The dangers of "religious science" (1 Viewer)

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SystemShock

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Youtube is full of pseudo-scientific videos trying to prove everything from the lunar landing being a hoax to the Earth being flat. Most are laughable, but every once in a while you run into one that's well produced, one that looks and sounds like legitimate science, especially for the layman or someone who is predisposed to believe, and these are overwhelmingly of a religious nature.

Watching the video below, it immediately made me think of the thread about the student religious liberties act passed in Ohio, and how such videos can influence the minds of young people who are born into deeply religious environments, and even turn them against science, as science continues to debunk myths and legends from centuries ago.

I don't want to list all of the misdirection, falsehoods, convenient omissions, alternate facts, argumentative fallacies, etc... but if anyone has any questions...

 

Brennan77

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I agree with you. The video is a mess. It starts with a bit of jumbled philosophy but then gets into bad science (and philosophy). They are arguing in a way that Aquinas denounced in the fourteenth century. That is to say they are trying to draw philosophical/theological conclusions through scientific means. It's why the intelligent design crew are barking up the wrong tree and are not a bit frustrating in branding their message as science and pushing them into classrooms. I agree with their conclusions of God's existence, but you can't arrive at them through the scientific method. Ironically, this is akin to atheists drawing similar philosophical conclusions to the contrary. It's two sides of the same coin.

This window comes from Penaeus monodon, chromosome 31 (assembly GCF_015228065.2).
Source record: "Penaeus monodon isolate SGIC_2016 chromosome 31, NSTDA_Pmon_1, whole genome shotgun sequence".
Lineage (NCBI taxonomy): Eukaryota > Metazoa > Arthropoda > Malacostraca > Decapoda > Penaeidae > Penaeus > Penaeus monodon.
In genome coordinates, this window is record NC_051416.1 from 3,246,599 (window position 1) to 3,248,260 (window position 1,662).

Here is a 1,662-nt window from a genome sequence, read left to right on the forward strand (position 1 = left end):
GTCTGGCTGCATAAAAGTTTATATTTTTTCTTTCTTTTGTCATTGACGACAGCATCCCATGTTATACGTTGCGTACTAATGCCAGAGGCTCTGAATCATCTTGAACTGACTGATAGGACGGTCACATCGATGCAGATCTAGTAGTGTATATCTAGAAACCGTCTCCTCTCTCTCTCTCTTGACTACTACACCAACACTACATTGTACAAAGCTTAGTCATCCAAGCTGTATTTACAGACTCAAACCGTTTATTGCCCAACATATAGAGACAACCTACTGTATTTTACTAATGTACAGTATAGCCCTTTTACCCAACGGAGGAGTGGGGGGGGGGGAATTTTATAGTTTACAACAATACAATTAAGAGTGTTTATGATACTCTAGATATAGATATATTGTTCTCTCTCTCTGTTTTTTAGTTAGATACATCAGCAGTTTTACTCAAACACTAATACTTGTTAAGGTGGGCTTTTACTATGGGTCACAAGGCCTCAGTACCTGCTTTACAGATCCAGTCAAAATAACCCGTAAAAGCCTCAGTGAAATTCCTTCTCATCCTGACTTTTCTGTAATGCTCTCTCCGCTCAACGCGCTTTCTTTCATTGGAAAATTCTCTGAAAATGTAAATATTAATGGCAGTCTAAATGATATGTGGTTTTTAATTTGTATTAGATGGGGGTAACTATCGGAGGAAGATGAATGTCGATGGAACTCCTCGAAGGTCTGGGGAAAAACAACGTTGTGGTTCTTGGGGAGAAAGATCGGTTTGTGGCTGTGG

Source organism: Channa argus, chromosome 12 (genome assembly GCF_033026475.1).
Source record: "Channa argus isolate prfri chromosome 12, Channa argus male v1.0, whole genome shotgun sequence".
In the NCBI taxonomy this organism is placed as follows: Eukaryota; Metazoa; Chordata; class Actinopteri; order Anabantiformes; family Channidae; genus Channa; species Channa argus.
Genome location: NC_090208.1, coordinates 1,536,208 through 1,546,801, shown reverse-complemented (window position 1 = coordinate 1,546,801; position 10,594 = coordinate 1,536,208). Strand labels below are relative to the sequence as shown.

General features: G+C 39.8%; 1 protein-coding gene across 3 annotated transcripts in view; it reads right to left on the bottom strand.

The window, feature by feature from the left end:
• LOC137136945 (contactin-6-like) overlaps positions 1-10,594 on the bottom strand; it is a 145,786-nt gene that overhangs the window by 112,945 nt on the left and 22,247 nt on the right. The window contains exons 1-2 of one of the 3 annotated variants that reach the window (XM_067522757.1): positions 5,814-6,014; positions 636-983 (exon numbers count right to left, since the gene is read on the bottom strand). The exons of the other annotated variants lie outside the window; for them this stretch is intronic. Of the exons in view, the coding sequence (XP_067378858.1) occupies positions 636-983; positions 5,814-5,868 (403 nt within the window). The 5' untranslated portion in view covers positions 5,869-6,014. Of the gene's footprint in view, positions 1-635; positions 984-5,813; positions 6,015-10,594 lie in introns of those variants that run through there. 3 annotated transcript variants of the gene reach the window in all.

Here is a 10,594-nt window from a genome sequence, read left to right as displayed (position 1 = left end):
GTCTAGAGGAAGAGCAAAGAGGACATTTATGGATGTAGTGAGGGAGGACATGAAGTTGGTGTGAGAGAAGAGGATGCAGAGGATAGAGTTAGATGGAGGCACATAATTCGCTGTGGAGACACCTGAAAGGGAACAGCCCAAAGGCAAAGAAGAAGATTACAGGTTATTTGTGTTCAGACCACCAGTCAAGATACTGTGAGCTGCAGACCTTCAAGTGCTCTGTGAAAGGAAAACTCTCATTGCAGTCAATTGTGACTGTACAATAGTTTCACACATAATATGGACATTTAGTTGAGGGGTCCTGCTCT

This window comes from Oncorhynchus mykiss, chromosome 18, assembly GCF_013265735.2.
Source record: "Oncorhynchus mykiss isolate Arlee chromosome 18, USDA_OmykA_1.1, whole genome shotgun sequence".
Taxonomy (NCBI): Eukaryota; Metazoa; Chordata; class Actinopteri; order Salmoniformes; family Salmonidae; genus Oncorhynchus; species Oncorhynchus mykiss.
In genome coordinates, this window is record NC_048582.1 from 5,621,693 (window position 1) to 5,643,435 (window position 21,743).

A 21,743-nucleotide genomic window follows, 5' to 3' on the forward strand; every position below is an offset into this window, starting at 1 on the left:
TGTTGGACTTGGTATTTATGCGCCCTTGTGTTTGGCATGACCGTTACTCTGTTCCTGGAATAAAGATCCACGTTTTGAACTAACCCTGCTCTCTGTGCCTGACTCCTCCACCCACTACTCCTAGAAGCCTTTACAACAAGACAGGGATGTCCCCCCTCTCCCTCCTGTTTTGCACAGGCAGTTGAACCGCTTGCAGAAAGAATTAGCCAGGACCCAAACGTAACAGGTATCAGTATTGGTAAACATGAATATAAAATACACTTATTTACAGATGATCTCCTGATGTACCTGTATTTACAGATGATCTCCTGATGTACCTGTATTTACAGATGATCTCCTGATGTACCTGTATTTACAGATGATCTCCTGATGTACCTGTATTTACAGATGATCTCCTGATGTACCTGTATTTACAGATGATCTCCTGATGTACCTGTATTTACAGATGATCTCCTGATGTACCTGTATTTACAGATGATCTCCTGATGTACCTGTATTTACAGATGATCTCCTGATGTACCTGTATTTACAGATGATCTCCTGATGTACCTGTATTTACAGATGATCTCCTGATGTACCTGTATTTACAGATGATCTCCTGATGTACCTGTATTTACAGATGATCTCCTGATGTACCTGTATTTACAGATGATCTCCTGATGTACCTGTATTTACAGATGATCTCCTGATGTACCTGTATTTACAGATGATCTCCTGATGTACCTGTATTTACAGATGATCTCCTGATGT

You may find the views of Stephen M Barr interesting. He is a theoretical particle physicist as well as a practicing Catholic. He speaks to the relationship between science and religion in a much more coherent way, in the tradition of Aquinas, and actively debates against the intelligent design community's aims.

 

Rawlings

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Youtube is full of pseudo-scientific videos trying to prove everything from the lunar landing being a hoax to the Earth being flat. Most are laughable, but every once in a while you run into one that's well produced, one that looks and sounds like legitimate science, especially for the layman or someone who is predisposed to believe, and these are overwhelmingly of a religious nature.

Watching the video below, it immediately made me think of the thread about the student religious liberties act passed in Ohio, and how such videos can influence the minds of young people who are born into deeply religious environments, and even turn them against science, as science continues to debunk myths and legends from centuries ago.

I don't want to list all of the misdirection, falsehoods, convenient omissions, alternate facts, argumentative fallacies, etc... but if anyone has any questions...


Biogenesis is the pseudoscientific blathersmack predicated on the religious fanaticism of naturalism.
 
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SystemShock

SystemShock

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Biogenesis is the pseudoscientific blathersmack predicated on the religious fanaticism of naturalism.
"Blathersmack", uh? That's at least the 3rd time I've seen that "word". Probably copy/paste from some apologetics site? And whoever coined it, didn't realize the statement they were making :hihi:

I believe the originator of that quote meant to type "blatherskite"; just so you know next time you use the quote...
 

Rawlings

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"Blathersmack", uh? That's at least the 3rd time I've seen that "word". Probably copy/paste from some apologetics site? And whoever coined it, didn't realize the statement they were making :hihi:

I believe the originator of that quote meant to type "blatherskite"; just so you know next time you use the quote...

Blathersmack is my own term, and I seriously doubt you know much about abiogenetic research beyond the copy/paste, slogan speak of naturalism.
 

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